Fri, 15/02/2008 - 06:00
The combined assets of the global hedge fund industry grew by just under 4 per cent in the last quarter of 2007 to an estimated USD2.79trn, but net new allocations fell to their lowest level since the end of 2005, according to a supplement to the 2008 Hedge Fund Asset Flows & Trends Report published by HedgeFund.net and Institutional Investor News.
The report says the fourth quarter increase in assets of 3.98 per cent represented a decline in the level of growth from 9.82 per cent in the final quarter of 2006. Performance accounted for USD68.06bn of this year's fourth quarter increase in assets, while new allocations of USD42.80bn were slightly offset by an estimated USD4.16bn in liquidations.
The net additional allocation of USD38.64bn was the smallest since the fourth quarter of 2005. Hedge funds attracted USD365bn in new assets throughout 2007, down from USD410.56bn the previous year. Excluding performance gains, the industry grew by 16.95 per cent last year, compared with 26.81 per cent in 2006.
Fund of hedge funds assets grew by 4.63 per cent in the fourth quarter to an estimated USD1.338trn, an improvement on the increase of 2.39 per cent between July and September, but mostly the result of performance gains.
Fund of funds attracted USD35.88bn in new assets in the fourth quarter and USD170.05bn throughout 2007, a figure again down from USD215.17bn in 2006. New allocations last year lifted total assets by 15.77 per cent, compared with 27.62 per cent in 2006. Fund of funds accounted for 48 per cent of total hedge fund assets at year-end, a slight increase from the end of September but down from 50 per cent a year earlier.
Despite performance gains during the fourth quarter, investors made net withdrawals from equity-focused hedge funds, perhaps reflecting sentiment among large institutions that the asset class had become over-valued. An estimated USD1.5bn exited equity-focused funds during the quarter, the first outflow for this category on record.
However, performance lifted total assets to USD1.07trn, in increase of 1.74 per cent from the previous quarter. Fixed income-focused fund assets rose 7.59 per cent during the fourth quarter, thanks in part to net allocations of USD15.09bn. It was the second quarter in a row in which investor allocations accounted for a larger percentage increase in fixed income strategies than equities.
Total assets in distressed hedge funds, one of the fastest growing strategies over the past two years, rose 7.04 per cent in the fourth quarter to an estimated USD228.83bn. Although the average distressed fund lost 0.66 per cent during the quarter, larger funds performed well enough for performance gains to account for the vast majority of the total increase in assets. Throughout 2007, distressed hedge funds gained USD44.06bn in new assets, up from USD28.70bn the year before.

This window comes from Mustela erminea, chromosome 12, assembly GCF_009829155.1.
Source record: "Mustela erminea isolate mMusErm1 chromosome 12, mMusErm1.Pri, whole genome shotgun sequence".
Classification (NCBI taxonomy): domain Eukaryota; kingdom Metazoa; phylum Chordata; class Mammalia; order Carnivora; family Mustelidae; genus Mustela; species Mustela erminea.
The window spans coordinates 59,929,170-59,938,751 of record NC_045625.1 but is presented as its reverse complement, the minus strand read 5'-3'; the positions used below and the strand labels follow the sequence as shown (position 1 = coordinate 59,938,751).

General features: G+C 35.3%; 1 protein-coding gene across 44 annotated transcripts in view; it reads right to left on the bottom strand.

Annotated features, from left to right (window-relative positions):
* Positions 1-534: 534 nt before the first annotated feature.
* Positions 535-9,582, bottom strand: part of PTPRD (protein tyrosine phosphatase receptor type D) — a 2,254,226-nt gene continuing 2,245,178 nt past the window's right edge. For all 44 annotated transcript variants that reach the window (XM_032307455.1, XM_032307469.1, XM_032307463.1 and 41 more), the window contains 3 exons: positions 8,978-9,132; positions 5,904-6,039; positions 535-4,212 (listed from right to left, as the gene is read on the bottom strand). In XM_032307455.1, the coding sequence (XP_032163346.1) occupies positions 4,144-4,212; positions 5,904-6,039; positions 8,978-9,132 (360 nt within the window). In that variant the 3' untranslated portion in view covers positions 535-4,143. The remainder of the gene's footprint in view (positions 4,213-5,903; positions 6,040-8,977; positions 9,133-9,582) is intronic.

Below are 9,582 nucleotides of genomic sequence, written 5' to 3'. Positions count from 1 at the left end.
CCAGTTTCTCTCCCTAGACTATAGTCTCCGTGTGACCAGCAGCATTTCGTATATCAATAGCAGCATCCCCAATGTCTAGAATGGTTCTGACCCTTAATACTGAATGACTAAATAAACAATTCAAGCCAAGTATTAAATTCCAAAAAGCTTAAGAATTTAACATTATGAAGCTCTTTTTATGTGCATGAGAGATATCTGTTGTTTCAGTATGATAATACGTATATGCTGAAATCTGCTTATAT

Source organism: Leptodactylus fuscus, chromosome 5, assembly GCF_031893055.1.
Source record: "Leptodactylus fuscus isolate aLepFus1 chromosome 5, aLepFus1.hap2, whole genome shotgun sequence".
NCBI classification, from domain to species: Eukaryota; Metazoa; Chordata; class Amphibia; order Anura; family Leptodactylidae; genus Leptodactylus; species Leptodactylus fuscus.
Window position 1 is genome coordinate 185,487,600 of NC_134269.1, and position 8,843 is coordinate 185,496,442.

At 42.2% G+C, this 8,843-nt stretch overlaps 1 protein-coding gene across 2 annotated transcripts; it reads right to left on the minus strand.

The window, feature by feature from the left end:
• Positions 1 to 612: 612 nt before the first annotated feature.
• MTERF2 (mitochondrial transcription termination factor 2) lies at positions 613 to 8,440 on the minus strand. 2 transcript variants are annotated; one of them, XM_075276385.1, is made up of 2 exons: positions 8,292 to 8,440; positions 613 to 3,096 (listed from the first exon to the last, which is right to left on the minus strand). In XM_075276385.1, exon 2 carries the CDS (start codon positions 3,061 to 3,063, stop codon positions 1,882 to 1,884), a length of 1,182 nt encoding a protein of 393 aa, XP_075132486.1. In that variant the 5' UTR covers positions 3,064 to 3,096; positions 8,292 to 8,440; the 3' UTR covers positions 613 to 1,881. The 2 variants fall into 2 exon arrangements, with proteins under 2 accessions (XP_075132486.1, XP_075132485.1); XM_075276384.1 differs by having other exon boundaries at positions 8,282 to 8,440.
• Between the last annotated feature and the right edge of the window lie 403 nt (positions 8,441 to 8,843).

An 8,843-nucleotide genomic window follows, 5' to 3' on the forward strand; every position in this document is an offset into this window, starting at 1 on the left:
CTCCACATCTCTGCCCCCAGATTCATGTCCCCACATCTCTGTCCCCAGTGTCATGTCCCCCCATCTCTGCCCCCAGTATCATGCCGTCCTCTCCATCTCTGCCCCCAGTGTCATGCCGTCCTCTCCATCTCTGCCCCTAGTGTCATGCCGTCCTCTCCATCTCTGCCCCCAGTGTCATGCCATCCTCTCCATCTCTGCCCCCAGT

Performance losses in August was probably the cause of emerging market hedge fund allocations being essentially flat in the fourth quarter with net inflows of just USD3.2m, but performance gains helped raise total assets 5.21 per cent to an estimated USD314.58bn.
The losses in August were followed by redemptions in September, and losses again in November caused more outflows in December. However, over the full year emerging market funds attracted USD48.00bn in new assets, up from USD38.88bn in 2006; excluding performance, assets grew by 22.64 per cent last year, compared with 31.50 per cent in 2006.
With the average global macro fund returning 2.96 per cent in the final quarter, a combination of performance and new allocations helped push total assets up an estimated 8.90 per cent to USD149.29bn. New allocations were some USD5.35bn, compared with a new outflow of almost USD2bn in the fourth quarter of 2006.
Throughout the year, macro funds took in an estimated USD10.44bn, down from USD17.48bn in 2006, but despite the decline in new assets macro funds appear to have stemmed a trend of redemptions that saw three consecutive quarters of net outflows in the second half of last year and the first three months of 2007.
Long/short equity fund assets grew at a slower pace than the industry as a whole for the first time since the third quarter of 2006, and only the second time on record. Total assets in long/short equity funds grew an estimated 1.75 per cent to USD810.74bn, but with a net outflow of USD310m in the fourth quarter, the increase in assets was solely due to performance gains.
Strong movements in commodities, currency and interest rate markets made CTA/managed futures products one of the best performers in the fourth quarter with an average return of 5.78 per cent, while USD3.64bn in new money helped lift total assets 7.24 per cent to an estimated USD163.63bn. Throughout 2007, CTA/managed futures attracted an estimated net USD18.77bn, a sharp turnaround from 2006 when some USD1.09bn was withdrawn.
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